Full Steam Ahead for Spectrum Pharmaceuticals

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Spectrum Pharmaceuticals (SPPI) is a biotechnology company with a focus on oncology and hematology products. The business was founded in 1987 and is based in Irvine, California. The company currently has a broad pipeline of late-stage clinical products, but its two oncology drugs, Zevalin and Fusilev, are currently being marketed.

Zevalin once was thought to be the main driver for revenue for the company. The drug is FDA-approved and is for Indolent Non-Hodgkin's Lymphoma. The drug actually started with the company Biogen (BIIB) and was sold off to Cell Therapeutics (CTIC). Eventually the drug made its way into the hands of Spectrum, where it is being marketed today.

The problems with Zevalin are that it faces stiff competition and with its use comes the requirement of a bioscan. Needless to say, the bioscan requirement makes the use of the product very inconvenient, which in turn hurts sales. This is easily shown as first quarter of 2011 sales ($6 million) showed no growth when compared to the exact same time frame as the first quarter of 2010. On the bright side, the company and investors are awaiting a FDA decision on whether the bioscan may be lifted as a requirement for the treatment. If the FDA does lift the requirement, it is hoped that the drug will be more widely used and bump up revenue numbers. SPPI expects the decision from the FDA sometime in November 2011.

Fusilev is a drug that is used to treat the side effects of the chemotherapy drug Methotrexate. Currently it is approved for use in patients who are being treated for osteosarcoma, which is a type of bone cancer. Revenue for this drug went from $0.6 million in the first quarter of 2010 to over $35 million for the first quarter of 2011. This large increase in sales was helped by the closure of a plant run by Teva (NYSE:TEVA) that makes a generic version of a competing drug.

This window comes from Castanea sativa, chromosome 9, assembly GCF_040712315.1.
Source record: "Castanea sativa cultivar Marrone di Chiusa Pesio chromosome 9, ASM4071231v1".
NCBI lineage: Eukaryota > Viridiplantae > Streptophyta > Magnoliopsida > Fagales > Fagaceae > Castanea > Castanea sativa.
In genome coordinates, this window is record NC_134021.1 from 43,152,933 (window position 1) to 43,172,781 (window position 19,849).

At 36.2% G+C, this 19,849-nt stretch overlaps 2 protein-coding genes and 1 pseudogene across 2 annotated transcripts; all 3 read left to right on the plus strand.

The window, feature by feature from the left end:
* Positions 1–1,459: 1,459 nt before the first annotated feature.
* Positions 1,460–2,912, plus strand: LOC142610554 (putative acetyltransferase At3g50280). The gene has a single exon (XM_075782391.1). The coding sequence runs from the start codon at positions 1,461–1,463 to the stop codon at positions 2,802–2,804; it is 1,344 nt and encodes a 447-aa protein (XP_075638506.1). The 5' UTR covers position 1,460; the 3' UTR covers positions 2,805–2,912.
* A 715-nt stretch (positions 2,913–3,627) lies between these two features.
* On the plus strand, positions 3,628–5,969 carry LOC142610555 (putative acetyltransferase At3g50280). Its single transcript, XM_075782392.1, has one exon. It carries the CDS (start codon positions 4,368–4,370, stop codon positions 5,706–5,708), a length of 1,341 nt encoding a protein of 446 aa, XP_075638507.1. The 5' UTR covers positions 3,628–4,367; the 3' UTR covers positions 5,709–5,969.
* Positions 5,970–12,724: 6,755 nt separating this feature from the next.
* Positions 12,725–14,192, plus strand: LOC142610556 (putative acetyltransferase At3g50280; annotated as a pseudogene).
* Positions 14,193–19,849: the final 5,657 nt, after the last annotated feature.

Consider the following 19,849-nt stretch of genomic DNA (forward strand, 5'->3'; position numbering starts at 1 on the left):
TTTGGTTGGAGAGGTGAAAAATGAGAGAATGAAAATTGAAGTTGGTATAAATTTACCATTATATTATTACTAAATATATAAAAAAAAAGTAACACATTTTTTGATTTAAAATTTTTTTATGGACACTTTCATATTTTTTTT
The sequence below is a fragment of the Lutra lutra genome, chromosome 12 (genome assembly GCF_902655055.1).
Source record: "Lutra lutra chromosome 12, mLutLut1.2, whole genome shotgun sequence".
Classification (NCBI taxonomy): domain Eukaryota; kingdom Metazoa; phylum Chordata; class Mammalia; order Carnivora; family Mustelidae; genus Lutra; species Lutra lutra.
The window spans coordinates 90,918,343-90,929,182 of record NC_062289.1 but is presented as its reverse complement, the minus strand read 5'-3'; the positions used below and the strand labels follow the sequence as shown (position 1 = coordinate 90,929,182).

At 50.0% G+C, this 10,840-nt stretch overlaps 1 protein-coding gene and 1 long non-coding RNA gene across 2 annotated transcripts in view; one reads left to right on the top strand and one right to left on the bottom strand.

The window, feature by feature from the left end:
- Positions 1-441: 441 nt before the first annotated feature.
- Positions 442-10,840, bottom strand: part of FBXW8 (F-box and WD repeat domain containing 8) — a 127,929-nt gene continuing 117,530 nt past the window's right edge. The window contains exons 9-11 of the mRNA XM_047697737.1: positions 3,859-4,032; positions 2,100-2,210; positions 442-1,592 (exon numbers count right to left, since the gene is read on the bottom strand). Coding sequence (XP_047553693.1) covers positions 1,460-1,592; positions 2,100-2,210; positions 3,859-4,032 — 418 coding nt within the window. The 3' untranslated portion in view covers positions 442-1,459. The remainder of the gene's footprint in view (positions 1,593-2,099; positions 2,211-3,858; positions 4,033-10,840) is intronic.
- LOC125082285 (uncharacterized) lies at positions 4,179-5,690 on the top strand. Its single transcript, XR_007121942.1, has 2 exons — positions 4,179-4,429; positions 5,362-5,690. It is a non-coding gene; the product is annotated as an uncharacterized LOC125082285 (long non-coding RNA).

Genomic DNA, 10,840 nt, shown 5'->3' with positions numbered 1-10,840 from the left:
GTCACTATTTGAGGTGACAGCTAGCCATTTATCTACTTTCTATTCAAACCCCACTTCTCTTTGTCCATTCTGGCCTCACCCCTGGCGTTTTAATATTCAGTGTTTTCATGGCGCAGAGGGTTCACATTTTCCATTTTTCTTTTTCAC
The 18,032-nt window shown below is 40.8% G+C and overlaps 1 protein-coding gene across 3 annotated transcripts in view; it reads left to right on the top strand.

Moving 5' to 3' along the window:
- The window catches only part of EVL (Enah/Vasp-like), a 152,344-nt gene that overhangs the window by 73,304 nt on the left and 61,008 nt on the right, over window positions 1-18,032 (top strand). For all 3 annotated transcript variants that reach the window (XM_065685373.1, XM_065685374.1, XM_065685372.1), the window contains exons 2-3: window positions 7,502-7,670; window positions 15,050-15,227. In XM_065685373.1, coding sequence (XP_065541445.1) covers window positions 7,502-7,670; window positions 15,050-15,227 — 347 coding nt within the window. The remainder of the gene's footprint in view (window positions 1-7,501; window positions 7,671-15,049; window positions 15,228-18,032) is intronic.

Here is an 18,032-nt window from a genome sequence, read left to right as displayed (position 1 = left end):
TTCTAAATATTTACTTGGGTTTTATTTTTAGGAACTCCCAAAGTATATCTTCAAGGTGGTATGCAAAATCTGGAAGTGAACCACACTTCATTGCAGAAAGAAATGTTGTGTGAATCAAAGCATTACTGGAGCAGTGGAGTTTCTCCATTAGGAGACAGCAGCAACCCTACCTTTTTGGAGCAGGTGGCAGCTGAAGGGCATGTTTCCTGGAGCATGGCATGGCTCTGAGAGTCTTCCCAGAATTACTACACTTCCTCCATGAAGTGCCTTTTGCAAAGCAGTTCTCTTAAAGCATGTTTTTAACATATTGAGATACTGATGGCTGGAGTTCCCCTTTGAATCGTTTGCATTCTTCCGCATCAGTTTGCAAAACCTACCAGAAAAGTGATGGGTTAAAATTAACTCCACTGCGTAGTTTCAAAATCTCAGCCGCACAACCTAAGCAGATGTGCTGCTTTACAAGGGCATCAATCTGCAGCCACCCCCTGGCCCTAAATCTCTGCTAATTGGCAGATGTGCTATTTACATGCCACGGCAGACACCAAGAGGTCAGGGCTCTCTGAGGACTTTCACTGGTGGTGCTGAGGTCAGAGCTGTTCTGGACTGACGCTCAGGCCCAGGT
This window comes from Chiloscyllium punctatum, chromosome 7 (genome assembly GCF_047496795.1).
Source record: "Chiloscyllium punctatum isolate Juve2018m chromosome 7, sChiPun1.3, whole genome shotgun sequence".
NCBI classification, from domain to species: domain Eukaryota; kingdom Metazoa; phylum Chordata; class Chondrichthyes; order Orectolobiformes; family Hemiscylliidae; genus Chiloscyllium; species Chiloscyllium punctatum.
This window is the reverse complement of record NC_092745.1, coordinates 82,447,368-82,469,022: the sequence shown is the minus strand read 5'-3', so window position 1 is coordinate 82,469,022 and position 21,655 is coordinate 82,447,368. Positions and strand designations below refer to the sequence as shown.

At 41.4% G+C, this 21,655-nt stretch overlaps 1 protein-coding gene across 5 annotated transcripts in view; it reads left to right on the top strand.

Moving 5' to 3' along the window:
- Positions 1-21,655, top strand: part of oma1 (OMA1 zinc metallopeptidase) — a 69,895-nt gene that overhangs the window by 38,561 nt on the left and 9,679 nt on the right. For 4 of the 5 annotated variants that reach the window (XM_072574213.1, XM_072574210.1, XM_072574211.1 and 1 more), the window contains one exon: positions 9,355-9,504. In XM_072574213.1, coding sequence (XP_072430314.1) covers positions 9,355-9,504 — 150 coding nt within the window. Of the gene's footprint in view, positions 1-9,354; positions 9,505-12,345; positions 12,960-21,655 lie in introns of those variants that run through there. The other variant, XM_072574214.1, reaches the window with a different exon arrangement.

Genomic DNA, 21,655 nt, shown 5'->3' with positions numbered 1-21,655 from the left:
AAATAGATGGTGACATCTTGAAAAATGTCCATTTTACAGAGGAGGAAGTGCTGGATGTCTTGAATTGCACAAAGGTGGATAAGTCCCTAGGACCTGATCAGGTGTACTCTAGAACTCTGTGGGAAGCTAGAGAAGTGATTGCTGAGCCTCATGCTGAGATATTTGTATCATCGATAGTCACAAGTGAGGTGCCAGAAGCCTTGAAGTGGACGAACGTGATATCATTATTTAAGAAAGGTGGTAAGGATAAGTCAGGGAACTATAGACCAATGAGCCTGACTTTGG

The real question, though, is how long Teva will halt production. Another positive for Fusilev was that the FDA did end up approving its use in treatments for colorectal cancer on April 29. SPPI will now be able to open up another market for the drug and further increase Fusilev’s revenue stream.

First Quarter Results

The first quarter results for the company were pretty spectacular. The company recorded net income of $13 million, compared to a net loss of $39 million in the first quarter of 2010. The revenue generated was $44 million which was comprised of product sales of $41 million ($35 million from Fusilev, $6 million from Zevalin) and $3 million from licensing fees. For the same time frame last fiscal year, the revenue recorded in the first quarter of 2010 was product sales of $7 million ($0.6 million from Fusilev, $6 million from Zevalin) and $4 million from licensing fees.

Of course, one needs to review the expenses of the company as well, and here SPPI has also had some changes. Total research and development expenses were $6 million in the first quarter of 2011. When compared to the first quarter of 2010, the expense figure was $37 million. The major change seems to be that, in 2010, the expenses included a $30 million licensing fee. Selling, general and administrative expenses remained roughly the same -- $13 million in 2011 and $11 million in 2010. Current assets on the books also showed improvement, as the company showed $141 million on hand at the end of the first quarter. This is a 12% increase when compared to the end of the calendar, where the current cash assets balance was roughly $125 million.


Spectrum is currently firing on all cylinders. Posting a healthy net income for the first quarter shows the company is moving forward and executing its plan. With the upcoming November FDA decision regarding Zevalin, a positive decision might get the ball rolling again and increase the revenue even more.

The last question really is: What is Teva going to do with the plant closure? If it resumes production, it will hurt SPPI’s bottom line, but that remains to be seen. Teva, being ever watchful, might also have another plan in place which involves just buying SPPI and covering all the bases. Time will tell as investors wait.

Disclosure: I am long SPPI in the form of calls.